Another officer, Clinton Mann, told state investigators Lambert “jumped up” once after a tasing.
On the video, however, Lambert is never seen getting himself up on his feet after the first tasing.
Instead, the video shows his body went stiff and dropped after the first tasing in the hospital doorway. Then he mostly rolls around on the ground, according to the video, and asks the officers to stop. While he is on the ground, they also shackle his legs.
Bratton’s claims to investigators, now public for the first time, are legally significant for two reasons.
If prosecutors believed Lambert did repeatedly grab an officer’s weapon and get up after tasings, that alleged conduct might justify additional tasings.
“If an officer credibly stated that a suspect was trying to get the Taser several times, than that would certainly justify elevating the force used by the officer,” says Kendall Coffey, a former federal prosecutor.
So while Bratton’s claims are not supported by the video, the claims could provide an internal written record that would seem to cut against charging the officers. (There is no indication that police planned to release the video, or expected it to be made public during the 2013 investigation.)
Second, it is a crime to deliberately mislead state investigators, a separate charge that prosecutors could investigate.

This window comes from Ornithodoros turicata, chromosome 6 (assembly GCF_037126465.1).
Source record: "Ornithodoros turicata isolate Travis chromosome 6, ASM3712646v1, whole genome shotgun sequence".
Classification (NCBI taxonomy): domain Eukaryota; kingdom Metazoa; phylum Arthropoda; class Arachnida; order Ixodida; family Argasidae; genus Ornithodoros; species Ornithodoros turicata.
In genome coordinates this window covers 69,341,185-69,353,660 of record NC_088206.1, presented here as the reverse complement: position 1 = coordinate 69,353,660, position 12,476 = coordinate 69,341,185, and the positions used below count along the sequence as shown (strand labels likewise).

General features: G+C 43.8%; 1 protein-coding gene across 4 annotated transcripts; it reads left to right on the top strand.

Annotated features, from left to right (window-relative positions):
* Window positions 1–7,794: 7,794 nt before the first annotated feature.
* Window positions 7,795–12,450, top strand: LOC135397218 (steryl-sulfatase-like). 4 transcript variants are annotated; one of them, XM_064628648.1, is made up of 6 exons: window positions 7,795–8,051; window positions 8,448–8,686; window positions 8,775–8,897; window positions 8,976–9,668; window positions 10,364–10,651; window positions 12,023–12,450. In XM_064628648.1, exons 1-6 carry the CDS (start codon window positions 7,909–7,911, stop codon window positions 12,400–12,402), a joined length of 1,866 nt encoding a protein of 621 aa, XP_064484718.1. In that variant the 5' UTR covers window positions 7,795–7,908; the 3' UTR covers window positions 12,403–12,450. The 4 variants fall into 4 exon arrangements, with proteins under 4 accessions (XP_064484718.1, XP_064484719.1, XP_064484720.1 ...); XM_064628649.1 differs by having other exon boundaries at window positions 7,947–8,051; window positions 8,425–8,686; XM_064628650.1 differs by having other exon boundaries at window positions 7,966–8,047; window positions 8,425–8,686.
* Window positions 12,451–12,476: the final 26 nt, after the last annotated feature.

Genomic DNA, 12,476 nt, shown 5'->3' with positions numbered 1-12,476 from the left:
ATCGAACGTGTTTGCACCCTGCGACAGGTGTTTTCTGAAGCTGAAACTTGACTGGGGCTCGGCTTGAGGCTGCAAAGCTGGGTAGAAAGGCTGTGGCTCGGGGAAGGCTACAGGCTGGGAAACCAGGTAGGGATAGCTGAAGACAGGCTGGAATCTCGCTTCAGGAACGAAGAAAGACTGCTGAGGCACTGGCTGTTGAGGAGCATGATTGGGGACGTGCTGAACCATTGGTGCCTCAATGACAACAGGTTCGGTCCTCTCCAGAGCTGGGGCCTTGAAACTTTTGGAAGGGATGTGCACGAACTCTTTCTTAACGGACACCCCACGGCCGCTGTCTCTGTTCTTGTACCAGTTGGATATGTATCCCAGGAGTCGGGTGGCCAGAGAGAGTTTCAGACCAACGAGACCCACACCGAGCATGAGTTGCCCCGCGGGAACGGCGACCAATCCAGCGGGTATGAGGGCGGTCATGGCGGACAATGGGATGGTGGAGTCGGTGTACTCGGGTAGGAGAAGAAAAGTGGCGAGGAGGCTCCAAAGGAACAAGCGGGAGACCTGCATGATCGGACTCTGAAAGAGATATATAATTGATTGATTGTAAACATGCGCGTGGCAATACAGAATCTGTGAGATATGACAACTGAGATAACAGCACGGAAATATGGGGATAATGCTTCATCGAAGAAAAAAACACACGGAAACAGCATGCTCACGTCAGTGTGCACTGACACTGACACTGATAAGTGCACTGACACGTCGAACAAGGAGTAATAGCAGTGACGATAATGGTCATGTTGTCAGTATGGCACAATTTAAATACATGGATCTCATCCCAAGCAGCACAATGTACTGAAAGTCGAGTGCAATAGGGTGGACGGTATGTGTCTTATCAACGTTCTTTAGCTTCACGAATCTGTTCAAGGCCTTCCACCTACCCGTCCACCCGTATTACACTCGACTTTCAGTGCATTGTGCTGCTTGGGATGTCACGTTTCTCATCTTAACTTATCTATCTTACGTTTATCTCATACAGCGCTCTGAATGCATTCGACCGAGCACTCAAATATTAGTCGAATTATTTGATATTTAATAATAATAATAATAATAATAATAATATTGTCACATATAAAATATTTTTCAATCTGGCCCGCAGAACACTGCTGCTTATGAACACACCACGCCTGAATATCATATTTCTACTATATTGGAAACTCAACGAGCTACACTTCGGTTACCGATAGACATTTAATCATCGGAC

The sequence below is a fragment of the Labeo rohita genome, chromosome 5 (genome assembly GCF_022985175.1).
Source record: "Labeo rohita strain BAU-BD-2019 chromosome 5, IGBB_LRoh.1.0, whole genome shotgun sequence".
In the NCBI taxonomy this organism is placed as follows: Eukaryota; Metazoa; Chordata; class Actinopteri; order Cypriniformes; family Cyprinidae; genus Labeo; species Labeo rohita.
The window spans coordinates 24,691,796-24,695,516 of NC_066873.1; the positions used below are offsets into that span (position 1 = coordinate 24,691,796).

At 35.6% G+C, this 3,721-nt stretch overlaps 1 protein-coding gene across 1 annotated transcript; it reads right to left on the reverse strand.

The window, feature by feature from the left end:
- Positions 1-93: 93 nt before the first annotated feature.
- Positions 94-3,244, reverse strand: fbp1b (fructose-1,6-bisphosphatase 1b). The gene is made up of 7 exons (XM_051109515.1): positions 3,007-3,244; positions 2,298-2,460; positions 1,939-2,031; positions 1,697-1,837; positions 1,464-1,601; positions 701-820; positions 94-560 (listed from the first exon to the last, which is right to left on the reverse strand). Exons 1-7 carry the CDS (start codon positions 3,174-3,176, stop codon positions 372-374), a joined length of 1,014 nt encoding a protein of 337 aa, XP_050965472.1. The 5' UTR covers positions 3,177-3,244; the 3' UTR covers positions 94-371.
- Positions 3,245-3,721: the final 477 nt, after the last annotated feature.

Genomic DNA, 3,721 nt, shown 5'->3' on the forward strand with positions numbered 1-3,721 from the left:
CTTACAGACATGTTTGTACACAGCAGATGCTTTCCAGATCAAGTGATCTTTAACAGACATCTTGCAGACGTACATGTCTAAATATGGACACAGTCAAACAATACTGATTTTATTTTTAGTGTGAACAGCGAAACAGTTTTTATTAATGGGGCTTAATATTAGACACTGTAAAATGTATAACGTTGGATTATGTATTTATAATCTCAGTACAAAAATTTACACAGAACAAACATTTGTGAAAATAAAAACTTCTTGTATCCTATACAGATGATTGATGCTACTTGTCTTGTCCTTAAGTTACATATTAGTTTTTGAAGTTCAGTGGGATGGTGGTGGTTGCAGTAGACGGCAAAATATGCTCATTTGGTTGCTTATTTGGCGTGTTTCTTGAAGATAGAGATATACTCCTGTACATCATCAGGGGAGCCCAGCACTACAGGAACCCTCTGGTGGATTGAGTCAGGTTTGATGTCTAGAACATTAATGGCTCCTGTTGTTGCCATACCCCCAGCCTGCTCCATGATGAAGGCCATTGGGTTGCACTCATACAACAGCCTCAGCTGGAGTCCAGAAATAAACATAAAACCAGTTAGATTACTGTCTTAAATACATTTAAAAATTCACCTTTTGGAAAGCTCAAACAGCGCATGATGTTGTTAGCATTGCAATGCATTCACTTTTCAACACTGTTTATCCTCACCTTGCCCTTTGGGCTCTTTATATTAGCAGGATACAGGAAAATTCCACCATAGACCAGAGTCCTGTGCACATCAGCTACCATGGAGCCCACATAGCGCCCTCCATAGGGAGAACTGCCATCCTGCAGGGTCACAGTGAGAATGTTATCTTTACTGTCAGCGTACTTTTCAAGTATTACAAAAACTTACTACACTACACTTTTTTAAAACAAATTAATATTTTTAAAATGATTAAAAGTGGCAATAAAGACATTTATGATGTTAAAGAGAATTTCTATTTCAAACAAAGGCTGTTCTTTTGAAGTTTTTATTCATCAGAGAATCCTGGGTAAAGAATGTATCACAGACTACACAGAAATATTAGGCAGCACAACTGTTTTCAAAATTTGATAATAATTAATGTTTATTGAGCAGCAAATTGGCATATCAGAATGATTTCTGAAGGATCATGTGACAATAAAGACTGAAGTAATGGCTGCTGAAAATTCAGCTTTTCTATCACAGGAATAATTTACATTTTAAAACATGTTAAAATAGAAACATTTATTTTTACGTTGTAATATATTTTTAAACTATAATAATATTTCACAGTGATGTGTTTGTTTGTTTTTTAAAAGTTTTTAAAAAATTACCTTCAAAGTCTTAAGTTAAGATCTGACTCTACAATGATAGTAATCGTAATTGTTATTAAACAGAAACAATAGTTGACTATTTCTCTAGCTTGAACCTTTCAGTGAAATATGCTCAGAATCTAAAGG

“In Virginia, it’s a Class 1 Misdemeanor – it carries up to 12 months in jail – for any person to knowingly and willfully make a materially false statement to any law enforcement officer investigating the commission of a crime,” said Steve Benjamin, a Virginia defense attorney.
That crime, obstruction of justice, covers “materially false statements” made to law enforcement officers “conducting an investigation of a crime.”
The Virginia State Police, which led the state investigation into the tasing, indicate Bratton made the claims to a law enforcement officer investigating the tasing, Agent Kevin George, in May 2013.
Benjamin said a claim about “whether the suspect was lunging for a taser” is material, and prosecutors would also analyze whether it was deliberately misleading.
Coffey, the former federal prosecutor, said “if an officer states to a police authority that the suspect was resisting – grabbing a taser – at the time the suspect was handcuffed, that’s serious matter. It certainly could be considered a charge for making a false statement,” he told MSNBC.
Rod Sager, who served as a federal prosecutor in Virginia for six years, told MSNBC a false statement made to investigators can also give prosecutors wide leverage in a case. “A potential false statement is always helpful,” he said, and can be used in cross examination “should that person go on trial and take the witness stand.”
The investigation file also includes a handwritten statement from Bratton, dated the day of the incident, which claims Lambert got up three times during the tasing, but does not claim he ever grabbed her Taser.